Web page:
It's always a good feeling to be apart of something that receives critical praise. At the end of 2009 a good friend of mine began a theatre production company in Kansas City with his friend called Relevance Productions. Their first show was Samuel Beckett's Waiting for Godot, which was well directed, performed, and received; but with little word of mouth about the show itself. Knowing the potential for something good when I see it, I offered what little skills I had and helped them to advertise their next set of productions for the 2010 season.
Carlos Murillo's Dark Play: Or Stories for Boys is a story about the dangers of anonymity on the Internet and those who would exploit it for sexual means or cruel amusement. The poster was alright but the pamphlet itself was fun to create.
My friend requested an image that combined the themes of technology, sexuality, and a hint of danger.
Finding an image of a woman curled next to a laptop on her bed created an intimacy that is implied in the context of the story with online chat rooms, but the shadowing of of her facial features also creates an aloofness and mystery to the character itself. An overlapping of a circuit board gave the appearance that the woman was not as true proponent of real life, once again tying to the stories theme of mixed identities and dangerous games on the Internet. The idea of the image as to create a appealing surreality about the whole affair, and I believe the image achieves that affect.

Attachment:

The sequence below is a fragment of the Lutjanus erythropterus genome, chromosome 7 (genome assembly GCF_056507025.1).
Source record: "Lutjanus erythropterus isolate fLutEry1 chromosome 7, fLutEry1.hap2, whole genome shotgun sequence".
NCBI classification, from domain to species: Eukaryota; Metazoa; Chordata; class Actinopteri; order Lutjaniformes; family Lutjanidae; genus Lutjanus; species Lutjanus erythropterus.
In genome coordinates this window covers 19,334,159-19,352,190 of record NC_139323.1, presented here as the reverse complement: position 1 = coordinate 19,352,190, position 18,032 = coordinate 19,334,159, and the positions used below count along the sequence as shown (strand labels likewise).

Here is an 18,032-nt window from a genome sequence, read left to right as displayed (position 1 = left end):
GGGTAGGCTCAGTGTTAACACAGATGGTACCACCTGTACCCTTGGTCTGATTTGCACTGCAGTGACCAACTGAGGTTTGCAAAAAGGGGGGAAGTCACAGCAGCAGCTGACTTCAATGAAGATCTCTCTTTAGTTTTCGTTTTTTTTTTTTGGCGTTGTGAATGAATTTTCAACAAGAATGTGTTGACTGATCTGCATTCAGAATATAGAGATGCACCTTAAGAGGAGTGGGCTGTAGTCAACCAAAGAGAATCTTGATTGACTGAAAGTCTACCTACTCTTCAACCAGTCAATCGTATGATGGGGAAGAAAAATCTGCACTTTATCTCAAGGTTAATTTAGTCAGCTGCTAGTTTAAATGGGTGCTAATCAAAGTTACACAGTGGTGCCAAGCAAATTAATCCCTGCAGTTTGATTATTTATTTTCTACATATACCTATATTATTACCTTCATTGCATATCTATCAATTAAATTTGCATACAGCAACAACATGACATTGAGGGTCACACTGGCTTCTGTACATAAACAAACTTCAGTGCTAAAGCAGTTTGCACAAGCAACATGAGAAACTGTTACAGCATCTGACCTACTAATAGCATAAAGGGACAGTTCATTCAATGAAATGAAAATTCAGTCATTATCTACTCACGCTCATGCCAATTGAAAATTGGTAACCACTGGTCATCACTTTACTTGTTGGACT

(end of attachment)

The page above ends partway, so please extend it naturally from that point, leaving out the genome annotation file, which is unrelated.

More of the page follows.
The addition of binary code to the background of the pamphlet created a texture as opposed to a plain white surface. The mixture of different font's was a way to draw the eye to different sections of the pamphlet. Monotony can prove to be very detrimental to the success of advertising an image; an important lesson from my typography professor.
My friends were very pleased, and the show once again was well received, if only to a small set of crowds. The next show proved to be much more intriguing to everybody involved, including me...